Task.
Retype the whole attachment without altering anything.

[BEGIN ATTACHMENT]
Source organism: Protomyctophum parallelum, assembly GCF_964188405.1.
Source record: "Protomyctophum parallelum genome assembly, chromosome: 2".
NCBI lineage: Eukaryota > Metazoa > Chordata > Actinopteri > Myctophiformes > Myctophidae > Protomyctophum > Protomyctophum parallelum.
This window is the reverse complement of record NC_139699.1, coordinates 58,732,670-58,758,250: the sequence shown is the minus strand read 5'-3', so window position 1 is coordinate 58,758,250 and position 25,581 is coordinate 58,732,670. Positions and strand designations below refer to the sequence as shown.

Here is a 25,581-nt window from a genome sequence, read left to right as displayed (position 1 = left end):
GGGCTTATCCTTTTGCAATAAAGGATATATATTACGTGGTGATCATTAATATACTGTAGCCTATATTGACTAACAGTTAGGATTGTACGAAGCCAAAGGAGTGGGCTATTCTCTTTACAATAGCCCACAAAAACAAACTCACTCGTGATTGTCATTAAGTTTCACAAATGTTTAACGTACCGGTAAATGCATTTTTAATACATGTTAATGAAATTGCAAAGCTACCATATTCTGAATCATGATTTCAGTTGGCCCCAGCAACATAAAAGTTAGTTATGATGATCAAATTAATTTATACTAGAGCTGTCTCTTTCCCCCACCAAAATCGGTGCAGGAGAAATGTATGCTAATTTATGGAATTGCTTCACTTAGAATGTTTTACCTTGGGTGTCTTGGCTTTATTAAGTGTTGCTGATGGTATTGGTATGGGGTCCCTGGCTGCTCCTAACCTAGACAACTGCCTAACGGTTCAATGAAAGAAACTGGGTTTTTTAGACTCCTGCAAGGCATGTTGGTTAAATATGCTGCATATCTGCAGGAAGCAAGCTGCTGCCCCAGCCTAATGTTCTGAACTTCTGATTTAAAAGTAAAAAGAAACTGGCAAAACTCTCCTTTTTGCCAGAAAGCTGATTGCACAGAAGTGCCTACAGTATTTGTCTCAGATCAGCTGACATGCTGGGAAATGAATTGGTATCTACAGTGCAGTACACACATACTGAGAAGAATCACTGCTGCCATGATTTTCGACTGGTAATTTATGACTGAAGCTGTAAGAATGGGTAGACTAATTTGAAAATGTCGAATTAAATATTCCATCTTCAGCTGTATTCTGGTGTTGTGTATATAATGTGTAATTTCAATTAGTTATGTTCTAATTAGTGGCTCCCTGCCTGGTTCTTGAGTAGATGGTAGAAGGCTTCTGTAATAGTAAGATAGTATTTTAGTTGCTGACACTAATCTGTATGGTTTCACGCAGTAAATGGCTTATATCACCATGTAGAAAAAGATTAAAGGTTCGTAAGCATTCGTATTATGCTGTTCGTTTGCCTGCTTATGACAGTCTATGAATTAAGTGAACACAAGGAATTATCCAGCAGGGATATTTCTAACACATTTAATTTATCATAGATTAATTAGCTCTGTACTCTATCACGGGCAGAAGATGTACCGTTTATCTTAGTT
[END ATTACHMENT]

Source organism: Protomyctophum parallelum, assembly GCF_964188405.1.
Source record: "Protomyctophum parallelum genome assembly, chromosome: 2".
NCBI lineage: Eukaryota > Metazoa > Chordata > Actinopteri > Myctophiformes > Myctophidae > Protomyctophum > Protomyctophum parallelum.
This window is the reverse complement of record NC_139699.1, coordinates 58,732,670-58,758,250: the sequence shown is the minus strand read 5'-3', so window position 1 is coordinate 58,758,250 and position 25,581 is coordinate 58,732,670. Positions and strand designations below refer to the sequence as shown.

Here is a 25,581-nt window from a genome sequence, read left to right as displayed (position 1 = left end):
GGGCTTATCCTTTTGCAATAAAGGATATATATTACGTGGTGATCATTAATATACTGTAGCCTATATTGACTAACAGTTAGGATTGTACGAAGCCAAAGGAGTGGGCTATTCTCTTTACAATAGCCCACAAAAACAAACTCACTCGTGATTGTCATTAAGTTTCACAAATGTTTAACGTACCGGTAAATGCATTTTTAATACATGTTAATGAAATTGCAAAGCTACCATATTCTGAATCATGATTTCAGTTGGCCCCAGCAACATAAAAGTTAGTTATGATGATCAAATTAATTTATACTAGAGCTGTCTCTTTCCCCCACCAAAATCGGTGCAGGAGAAATGTATGCTAATTTATGGAATTGCTTCACTTAGAATGTTTTACCTTGGGTGTCTTGGCTTTATTAAGTGTTGCTGATGGTATTGGTATGGGGTCCCTGGCTGCTCCTAACCTAGACAACTGCCTAACGGTTCAATGAAAGAAACTGGGTTTTTTAGACTCCTGCAAGGCATGTTGGTTAAATATGCTGCATATCTGCAGGAAGCAAGCTGCTGCCCCAGCCTAATGTTCTGAACTTCTGATTTAAAAGTAAAAAGAAACTGGCAAAACTCTCCTTTTTGCCAGAAAGCTGATTGCACAGAAGTGCCTACAGTATTTGTCTCAGATCAGCTGACATGCTGGGAAATGAATTGGTATCTACAGTGCAGTACACACATACTGAGAAGAATCACTGCTGCCATGATTTTCGACTGGTAATTTATGACTGAAGCTGTAAGAATGGGTAGACTAATTTGAAAATGTCGAATTAAATATTCCATCTTCAGCTGTATTCTGGTGTTGTGTATATAATGTGTAATTTCAATTAGTTATGTTCTAATTAGTGGCTCCCTGCCTGGTTCTTGAGTAGATGGTAGAAGGCTTCTGTAATAGTAAGATAGTATTTTAGTTGCTGACACTAATCTGTATGGTTTCACGCAGTAAATGGCTTATATCACCATGTAGAAAAAGATTAAAGGTTCGTAAGCATTCGTATTATGCTGTTCGTTTGCCTGCTTATGACAGTCTATGAATTAAGTGAACACAAGGAATTATCCAGCAGGGATATTTCTAACACATTTAATTTATCATAGATTAATTAGCTCTGTACTCTATCACGGGCAGAAGATGTACCGTTTATCTTAGTT